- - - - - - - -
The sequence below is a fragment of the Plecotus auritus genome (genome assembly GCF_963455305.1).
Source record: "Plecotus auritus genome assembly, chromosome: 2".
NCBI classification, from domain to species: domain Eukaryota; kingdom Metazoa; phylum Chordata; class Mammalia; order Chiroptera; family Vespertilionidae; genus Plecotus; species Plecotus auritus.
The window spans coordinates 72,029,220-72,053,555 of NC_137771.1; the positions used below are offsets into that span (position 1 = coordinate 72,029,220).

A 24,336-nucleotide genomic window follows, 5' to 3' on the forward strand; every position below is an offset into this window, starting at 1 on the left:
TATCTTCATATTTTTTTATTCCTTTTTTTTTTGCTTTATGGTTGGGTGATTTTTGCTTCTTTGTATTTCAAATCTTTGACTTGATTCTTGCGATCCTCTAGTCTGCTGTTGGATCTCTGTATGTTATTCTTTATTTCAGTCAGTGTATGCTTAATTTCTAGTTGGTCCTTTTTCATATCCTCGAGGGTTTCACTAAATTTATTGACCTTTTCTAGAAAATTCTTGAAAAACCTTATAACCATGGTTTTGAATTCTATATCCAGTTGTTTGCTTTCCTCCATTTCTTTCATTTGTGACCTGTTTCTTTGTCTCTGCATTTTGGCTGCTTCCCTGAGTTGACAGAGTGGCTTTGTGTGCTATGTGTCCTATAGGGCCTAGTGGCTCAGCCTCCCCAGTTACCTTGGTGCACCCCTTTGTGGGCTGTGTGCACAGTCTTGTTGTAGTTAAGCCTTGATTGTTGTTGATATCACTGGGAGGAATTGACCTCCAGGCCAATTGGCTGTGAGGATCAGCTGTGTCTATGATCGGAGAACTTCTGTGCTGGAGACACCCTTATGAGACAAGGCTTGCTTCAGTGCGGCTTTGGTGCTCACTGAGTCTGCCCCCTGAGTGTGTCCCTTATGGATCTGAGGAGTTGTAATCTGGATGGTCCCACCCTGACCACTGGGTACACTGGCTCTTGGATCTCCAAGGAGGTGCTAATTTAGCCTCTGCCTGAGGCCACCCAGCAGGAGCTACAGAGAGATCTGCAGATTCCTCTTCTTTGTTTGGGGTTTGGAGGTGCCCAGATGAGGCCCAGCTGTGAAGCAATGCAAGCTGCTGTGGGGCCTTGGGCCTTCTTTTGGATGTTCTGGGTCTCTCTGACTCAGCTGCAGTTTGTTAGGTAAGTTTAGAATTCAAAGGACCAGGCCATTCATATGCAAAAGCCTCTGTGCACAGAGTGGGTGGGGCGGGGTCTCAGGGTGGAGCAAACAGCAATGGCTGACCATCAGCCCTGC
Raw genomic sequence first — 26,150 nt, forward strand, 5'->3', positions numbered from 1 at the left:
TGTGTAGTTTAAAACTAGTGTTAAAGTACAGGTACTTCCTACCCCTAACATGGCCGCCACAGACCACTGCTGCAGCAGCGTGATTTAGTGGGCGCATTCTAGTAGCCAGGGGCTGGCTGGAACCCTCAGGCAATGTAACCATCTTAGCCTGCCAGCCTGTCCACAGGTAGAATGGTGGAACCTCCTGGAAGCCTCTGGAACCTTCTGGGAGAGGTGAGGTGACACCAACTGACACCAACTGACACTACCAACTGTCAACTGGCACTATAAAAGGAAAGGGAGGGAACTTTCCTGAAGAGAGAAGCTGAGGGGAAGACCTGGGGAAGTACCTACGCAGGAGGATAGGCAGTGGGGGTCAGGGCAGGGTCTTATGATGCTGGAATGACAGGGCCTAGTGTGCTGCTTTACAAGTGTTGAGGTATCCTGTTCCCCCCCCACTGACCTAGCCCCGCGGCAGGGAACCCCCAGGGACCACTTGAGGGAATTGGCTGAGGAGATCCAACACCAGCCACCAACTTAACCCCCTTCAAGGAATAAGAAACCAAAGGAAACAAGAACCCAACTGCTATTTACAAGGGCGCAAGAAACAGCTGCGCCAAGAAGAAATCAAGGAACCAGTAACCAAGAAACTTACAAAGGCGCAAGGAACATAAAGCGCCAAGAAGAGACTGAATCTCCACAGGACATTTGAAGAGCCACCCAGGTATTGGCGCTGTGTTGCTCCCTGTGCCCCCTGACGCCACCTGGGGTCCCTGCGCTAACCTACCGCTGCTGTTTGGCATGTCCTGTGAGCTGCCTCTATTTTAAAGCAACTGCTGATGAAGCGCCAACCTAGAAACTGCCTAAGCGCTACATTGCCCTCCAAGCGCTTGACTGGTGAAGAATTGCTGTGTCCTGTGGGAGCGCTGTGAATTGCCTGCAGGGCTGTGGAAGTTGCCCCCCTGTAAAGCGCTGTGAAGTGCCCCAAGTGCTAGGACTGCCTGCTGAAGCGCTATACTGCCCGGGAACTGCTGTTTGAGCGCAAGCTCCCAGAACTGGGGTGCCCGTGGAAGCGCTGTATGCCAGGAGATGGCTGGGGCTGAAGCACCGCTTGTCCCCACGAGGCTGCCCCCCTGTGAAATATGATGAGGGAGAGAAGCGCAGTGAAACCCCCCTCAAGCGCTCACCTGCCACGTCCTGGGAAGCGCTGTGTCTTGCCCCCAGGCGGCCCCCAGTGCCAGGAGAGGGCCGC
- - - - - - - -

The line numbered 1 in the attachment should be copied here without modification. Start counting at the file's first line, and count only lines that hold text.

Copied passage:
The sequence below is a fragment of the Plecotus auritus genome (genome assembly GCF_963455305.1).